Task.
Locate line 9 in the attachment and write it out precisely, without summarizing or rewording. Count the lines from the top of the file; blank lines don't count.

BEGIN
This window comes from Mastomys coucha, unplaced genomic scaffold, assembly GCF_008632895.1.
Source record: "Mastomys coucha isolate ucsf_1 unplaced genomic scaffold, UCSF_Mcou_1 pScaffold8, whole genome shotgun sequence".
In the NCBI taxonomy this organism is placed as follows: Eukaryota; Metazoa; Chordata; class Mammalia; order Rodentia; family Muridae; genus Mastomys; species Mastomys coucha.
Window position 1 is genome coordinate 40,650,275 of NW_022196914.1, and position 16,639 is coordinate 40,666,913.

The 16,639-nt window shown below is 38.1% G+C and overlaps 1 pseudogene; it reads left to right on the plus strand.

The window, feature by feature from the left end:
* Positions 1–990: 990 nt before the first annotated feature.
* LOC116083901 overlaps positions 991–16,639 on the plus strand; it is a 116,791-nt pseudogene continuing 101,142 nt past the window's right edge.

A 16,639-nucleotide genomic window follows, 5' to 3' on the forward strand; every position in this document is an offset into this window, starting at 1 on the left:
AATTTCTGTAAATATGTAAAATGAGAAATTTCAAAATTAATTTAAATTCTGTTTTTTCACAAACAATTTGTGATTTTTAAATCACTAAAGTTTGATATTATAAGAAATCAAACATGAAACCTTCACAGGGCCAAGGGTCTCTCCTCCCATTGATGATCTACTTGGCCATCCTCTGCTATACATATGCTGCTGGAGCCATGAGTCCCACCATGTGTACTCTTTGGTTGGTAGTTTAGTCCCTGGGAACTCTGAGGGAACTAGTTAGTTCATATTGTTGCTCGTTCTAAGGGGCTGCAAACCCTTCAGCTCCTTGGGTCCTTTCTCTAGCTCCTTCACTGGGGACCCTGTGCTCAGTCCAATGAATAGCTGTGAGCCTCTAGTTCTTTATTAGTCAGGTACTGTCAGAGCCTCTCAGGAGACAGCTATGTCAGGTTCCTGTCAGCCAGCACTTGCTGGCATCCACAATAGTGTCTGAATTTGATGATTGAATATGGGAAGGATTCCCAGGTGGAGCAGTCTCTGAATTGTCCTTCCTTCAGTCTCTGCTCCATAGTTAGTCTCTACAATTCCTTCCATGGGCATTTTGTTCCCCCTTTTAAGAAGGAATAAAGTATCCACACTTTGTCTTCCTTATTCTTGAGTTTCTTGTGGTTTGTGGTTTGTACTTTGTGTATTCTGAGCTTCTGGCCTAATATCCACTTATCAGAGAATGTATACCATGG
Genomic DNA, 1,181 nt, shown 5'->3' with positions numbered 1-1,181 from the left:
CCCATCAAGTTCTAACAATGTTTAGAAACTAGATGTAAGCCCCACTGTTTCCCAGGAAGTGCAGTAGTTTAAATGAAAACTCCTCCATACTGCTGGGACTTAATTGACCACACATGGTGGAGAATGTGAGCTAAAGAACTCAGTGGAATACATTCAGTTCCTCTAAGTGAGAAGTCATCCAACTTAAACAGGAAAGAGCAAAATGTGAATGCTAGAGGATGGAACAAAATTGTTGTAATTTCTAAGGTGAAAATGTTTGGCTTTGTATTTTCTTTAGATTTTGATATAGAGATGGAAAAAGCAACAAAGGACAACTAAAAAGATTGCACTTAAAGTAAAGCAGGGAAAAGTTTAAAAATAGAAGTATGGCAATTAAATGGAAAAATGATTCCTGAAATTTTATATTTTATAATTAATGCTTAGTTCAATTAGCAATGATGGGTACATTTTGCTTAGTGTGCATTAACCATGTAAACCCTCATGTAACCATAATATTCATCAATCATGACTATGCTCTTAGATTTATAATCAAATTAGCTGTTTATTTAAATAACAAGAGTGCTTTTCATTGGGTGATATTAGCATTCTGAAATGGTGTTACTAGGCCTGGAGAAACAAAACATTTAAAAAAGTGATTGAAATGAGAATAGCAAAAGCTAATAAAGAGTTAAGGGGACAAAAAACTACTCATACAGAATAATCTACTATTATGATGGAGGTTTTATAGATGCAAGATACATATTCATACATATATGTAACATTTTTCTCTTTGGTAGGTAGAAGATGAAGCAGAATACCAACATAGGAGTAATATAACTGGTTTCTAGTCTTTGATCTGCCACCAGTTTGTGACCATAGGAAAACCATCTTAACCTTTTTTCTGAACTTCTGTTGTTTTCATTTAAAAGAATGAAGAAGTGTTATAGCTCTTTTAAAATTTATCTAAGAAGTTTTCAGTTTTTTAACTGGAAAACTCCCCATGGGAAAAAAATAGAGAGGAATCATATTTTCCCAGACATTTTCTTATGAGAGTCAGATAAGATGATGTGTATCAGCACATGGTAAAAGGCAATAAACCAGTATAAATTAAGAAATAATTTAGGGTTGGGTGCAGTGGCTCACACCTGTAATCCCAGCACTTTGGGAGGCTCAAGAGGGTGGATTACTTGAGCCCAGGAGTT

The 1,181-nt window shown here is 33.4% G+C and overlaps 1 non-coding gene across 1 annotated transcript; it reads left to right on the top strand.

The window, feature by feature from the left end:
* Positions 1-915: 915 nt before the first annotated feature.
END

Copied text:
A 16,639-nucleotide genomic window follows, 5' to 3' on the forward strand; every position in this document is an offset into this window, starting at 1 on the left: